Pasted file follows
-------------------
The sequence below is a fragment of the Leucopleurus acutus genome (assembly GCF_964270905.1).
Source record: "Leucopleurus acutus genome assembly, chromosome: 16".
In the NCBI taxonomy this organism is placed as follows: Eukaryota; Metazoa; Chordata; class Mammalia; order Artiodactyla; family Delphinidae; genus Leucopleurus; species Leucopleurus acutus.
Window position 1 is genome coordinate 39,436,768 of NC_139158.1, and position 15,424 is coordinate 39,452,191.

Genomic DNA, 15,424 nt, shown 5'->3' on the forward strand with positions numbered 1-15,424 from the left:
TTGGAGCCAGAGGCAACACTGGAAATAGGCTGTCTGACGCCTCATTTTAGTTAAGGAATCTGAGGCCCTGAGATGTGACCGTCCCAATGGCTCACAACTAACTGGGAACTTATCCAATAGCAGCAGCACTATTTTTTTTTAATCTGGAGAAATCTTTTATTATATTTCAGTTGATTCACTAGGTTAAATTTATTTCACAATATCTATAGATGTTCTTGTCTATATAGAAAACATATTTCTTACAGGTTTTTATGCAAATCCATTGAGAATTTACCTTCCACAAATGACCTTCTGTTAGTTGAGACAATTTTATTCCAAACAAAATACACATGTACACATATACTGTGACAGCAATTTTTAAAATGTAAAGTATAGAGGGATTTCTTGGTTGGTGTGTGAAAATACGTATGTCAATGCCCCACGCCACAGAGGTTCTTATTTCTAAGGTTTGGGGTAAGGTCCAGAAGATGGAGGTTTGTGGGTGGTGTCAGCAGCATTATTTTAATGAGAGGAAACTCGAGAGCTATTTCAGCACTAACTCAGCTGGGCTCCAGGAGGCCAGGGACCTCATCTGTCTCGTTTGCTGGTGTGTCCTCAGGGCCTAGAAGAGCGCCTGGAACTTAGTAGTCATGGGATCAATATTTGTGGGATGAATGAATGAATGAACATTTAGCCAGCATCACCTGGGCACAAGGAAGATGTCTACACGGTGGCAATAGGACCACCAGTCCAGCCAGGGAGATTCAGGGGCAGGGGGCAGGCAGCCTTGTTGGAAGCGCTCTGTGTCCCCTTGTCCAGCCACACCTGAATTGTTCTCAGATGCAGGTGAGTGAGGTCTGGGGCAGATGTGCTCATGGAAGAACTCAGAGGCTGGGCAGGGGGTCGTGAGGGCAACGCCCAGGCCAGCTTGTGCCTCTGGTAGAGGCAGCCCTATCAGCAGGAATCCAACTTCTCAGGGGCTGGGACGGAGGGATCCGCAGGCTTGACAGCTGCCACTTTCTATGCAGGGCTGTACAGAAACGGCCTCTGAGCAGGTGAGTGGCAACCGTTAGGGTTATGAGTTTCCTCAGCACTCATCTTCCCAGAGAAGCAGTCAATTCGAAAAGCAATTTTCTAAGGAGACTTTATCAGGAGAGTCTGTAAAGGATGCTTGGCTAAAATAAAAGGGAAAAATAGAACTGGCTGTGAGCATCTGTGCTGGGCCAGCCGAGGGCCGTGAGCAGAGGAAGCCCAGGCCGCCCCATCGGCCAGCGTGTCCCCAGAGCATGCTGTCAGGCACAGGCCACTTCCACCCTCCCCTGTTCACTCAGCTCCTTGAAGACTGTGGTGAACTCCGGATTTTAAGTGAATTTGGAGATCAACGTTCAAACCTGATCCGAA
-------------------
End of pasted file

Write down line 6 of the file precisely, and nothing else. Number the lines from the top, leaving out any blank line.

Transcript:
TTGGAGCCAGAGGCAACACTGGAAATAGGCTGTCTGACGCCTCATTTTAGTTAAGGAATCTGAGGCCCTGAGATGTGACCGTCCCAATGGCTCACAACTAACTGGGAACTTATCCAATAGCAGCAGCACTATTTTTTTTTAATCTGGAGAAATCTTTTATTATATTTCAGTTGATTCACTAGGTTAAATTTATTTCACAATATCTATAGATGTTCTTGTCTATATAGAAAACATATTTCTTACAGGTTTTTATGCAAATCCATTGAGAATTTACCTTCCACAAATGACCTTCTGTTAGTTGAGACAATTTTATTCCAAACAAAATACACATGTACACATATACTGTGACAGCAATTTTTAAAATGTAAAGTATAGAGGGATTTCTTGGTTGGTGTGTGAAAATACGTATGTCAATGCCCCACGCCACAGAGGTTCTTATTTCTAAGGTTTGGGGTAAGGTCCAGAAGATGGAGGTTTGTGGGTGGTGTCAGCAGCATTATTTTAATGAGAGGAAACTCGAGAGCTATTTCAGCACTAACTCAGCTGGGCTCCAGGAGGCCAGGGACCTCATCTGTCTCGTTTGCTGGTGTGTCCTCAGGGCCTAGAAGAGCGCCTGGAACTTAGTAGTCATGGGATCAATATTTGTGGGATGAATGAATGAATGAACATTTAGCCAGCATCACCTGGGCACAAGGAAGATGTCTACACGGTGGCAATAGGACCACCAGTCCAGCCAGGGAGATTCAGGGGCAGGGGGCAGGCAGCCTTGTTGGAAGCGCTCTGTGTCCCCTTGTCCAGCCACACCTGAATTGTTCTCAGATGCAGGTGAGTGAGGTCTGGGGCAGATGTGCTCATGGAAGAACTCAGAGGCTGGGCAGGGGGTCGTGAGGGCAACGCCCAGGCCAGCTTGTGCCTCTGGTAGAGGCAGCCCTATCAGCAGGAATCCAACTTCTCAGGGGCTGGGACGGAGGGATCCGCAGGCTTGACAGCTGCCACTTTCTATGCAGGGCTGTACAGAAACGGCCTCTGAGCAGGTGAGTGGCAACCGTTAGGGTTATGAGTTTCCTCAGCACTCATCTTCCCAGAGAAGCAGTCAATTCGAAAAGCAATTTTCTAAGGAGACTTTATCAGGAGAGTCTGTAAAGGATGCTTGGCTAAAATAAAAGGGAAAAATAGAACTGGCTGTGAGCATCTGTGCTGGGCCAGCCGAGGGCCGTGAGCAGAGGAAGCCCAGGCCGCCCCATCGGCCAGCGTGTCCCCAGAGCATGCTGTCAGGCACAGGCCACTTCCACCCTCCCCTGTTCACTCAGCTCCTTGAAGACTGTGGTGAACTCCGGATTTTAAGTGAATTTGGAGATCAACGTTCAAACCTGATCCGAA